The world is in a climate crisis. Every year we add another 50 billion tons of greenhouse gases to the atmosphere. Microsoft is tackling this head-on, with plans to be carbon negative within the decade.
The climate crisis
Climate change is a scientific fact, as prone to controversial political debate as it might be. The ozone layer has been irretrievably damaged by the two trillion tons of greenhouse gases emitted accumulatively.
This issue is now more in the public media than ever before. Campaigners like Greta Thunberg have captured our imaginations and explained climate change in a way we can all understand.
Our planet has risen in temperature by one-degree centigrade. If this continues to rise, we are in very serious trouble. Rising temperatures are causing the polar ice caps to melt. Climate change is threatening whole ecosystems and species, with many now sadly extinct. These changes are causing catastrophic natural disasters.
Carbon is the culprit. With a blanket of gas surrounding Earth, heat is trapped and is causing our world to heat up. Carbon takes thousands of years to disperse, so the more we emit, the worse the problem gets.
”The amount of heat being added to the oceans is equivalent to every person on the planet running 100 microwave ovens all day and all night.” https://t.co/yRGu8p98nH
— Greta Thunberg (@GretaThunberg) January 14, 2020
Carbon neutral vs carbon negative
Being carbon neutral is a start. This means either reducing or offsetting carbon produced, resulting in a net release of zero carbon dioxide into the atmosphere.
Humankind must reach net-zero emissions to survive.
Carbon negative is taking things further. This involves not only reducing or offsetting emissions to bring them to zero, but also actively removing carbon from the atmosphere.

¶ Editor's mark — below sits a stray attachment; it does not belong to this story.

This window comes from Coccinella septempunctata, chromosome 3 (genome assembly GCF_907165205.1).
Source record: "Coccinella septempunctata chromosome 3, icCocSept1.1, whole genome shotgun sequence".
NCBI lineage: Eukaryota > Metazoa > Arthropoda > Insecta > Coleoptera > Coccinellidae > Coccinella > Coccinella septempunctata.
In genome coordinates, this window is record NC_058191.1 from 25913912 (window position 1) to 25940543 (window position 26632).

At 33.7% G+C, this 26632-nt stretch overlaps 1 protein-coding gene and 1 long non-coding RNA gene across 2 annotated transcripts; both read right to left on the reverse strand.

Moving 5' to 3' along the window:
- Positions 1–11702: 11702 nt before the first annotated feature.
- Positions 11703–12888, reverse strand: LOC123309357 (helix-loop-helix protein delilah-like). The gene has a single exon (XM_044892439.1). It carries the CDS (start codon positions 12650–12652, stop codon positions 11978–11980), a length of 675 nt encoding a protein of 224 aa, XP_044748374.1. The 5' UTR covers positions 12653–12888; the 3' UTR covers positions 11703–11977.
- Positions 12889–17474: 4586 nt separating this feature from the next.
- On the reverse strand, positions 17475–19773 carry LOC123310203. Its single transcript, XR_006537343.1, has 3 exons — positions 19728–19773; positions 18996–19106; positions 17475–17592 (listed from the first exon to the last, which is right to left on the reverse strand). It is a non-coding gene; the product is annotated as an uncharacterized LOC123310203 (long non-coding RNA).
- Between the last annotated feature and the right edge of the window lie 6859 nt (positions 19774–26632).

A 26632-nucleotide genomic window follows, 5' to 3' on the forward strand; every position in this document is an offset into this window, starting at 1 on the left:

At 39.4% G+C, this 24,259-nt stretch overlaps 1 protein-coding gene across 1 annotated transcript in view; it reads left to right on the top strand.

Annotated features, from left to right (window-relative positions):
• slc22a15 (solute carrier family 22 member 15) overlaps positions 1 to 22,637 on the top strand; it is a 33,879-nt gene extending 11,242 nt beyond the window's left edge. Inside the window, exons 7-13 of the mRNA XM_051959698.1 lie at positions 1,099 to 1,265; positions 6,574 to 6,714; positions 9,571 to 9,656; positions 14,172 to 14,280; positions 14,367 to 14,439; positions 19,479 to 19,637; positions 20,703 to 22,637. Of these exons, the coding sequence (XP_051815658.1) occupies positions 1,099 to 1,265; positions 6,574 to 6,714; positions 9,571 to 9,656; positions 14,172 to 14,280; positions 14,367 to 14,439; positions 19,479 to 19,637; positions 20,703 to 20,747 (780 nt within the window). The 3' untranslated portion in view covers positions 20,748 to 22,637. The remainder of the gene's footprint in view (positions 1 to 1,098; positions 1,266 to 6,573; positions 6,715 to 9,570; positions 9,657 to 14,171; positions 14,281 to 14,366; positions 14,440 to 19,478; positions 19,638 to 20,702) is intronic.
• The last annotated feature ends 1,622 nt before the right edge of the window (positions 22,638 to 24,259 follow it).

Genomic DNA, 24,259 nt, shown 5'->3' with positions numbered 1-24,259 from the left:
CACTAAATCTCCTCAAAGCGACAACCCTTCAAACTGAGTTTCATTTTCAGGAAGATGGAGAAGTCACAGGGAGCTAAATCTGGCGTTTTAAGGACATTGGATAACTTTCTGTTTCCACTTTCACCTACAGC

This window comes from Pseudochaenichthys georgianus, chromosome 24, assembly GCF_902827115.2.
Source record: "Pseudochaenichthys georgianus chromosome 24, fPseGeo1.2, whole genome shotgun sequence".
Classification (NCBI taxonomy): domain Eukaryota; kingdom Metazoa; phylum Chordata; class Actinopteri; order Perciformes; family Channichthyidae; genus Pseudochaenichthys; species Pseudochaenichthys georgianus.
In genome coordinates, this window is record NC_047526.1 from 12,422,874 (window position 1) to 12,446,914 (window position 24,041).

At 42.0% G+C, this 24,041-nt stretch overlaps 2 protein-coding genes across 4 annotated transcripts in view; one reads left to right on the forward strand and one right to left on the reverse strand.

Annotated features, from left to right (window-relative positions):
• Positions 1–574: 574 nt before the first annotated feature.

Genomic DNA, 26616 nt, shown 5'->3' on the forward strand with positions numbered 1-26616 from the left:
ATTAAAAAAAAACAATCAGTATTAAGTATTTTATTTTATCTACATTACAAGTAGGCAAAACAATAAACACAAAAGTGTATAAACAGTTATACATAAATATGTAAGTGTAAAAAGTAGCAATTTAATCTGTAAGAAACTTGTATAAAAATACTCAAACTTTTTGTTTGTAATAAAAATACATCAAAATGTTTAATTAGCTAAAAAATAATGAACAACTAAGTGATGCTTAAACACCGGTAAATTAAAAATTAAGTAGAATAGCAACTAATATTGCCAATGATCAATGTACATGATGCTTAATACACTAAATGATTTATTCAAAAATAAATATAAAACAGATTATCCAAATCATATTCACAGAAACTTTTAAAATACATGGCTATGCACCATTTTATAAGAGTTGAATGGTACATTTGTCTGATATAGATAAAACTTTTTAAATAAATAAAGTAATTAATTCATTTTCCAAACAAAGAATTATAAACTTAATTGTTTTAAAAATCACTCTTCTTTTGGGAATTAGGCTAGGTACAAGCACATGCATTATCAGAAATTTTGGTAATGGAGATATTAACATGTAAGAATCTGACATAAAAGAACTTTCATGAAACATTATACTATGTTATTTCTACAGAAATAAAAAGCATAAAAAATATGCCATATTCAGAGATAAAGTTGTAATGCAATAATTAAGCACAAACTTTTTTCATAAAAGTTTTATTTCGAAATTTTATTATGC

Microsoft says it will remove all of the carbon it has produced since the company began in 1975. That is a massively ambitious statement, but one we must applaud.
Amazon say that will be carbon neutral by 2040. If Microsoft achieve their aspirations, Amazon will look starkly inactive in comparison.
They say that they will be carbon negative by 2030, and will have produced the last 45 years’ worth of carbon from the atmosphere by 2050. President Brad Smith says:
When it comes to carbon, neutrality is not enough. If we don’t curb emissions, and temperatures continue to climb, science tells us that the results will be catastrophic.
How will they do it?
Making a pledge is one thing, but achieving it is something else. Microsoft has really thought this through, and created timeframes to achieve their goals.
Much of this pressure, though, is being passed on to their supply chain. Cuts to emissions are ‘aggressive’ and will halve carbon created both directly and through Microsoft manufacturing.
They are expanding their ‘carbon fee’. This was introduced in 2012 and creates a charge to offset the carbon produced to result in a net-zero impact.
One of the initiatives is the billion-dollar Climate Innovation Fund. This will be used to implement new technologies to reduce and remove carbon. Microsoft intends to be held to these promises, with a yearly Environmental Sustainability Report to detail the progress made so far.
All told, this is brilliant news for the planet. Once one tech giant starts making their pledges, others are sure to follow. As consumers become more conscious of climate change, we are starting to choose our products more carefully, selecting brands that we know to be environmentally sustainable.
Using technology for good is becoming critical to our societies, and to our planet. If we are going to find a way not just to stop harming the Earth, but to start healing it, carbon negativity is a good place to start.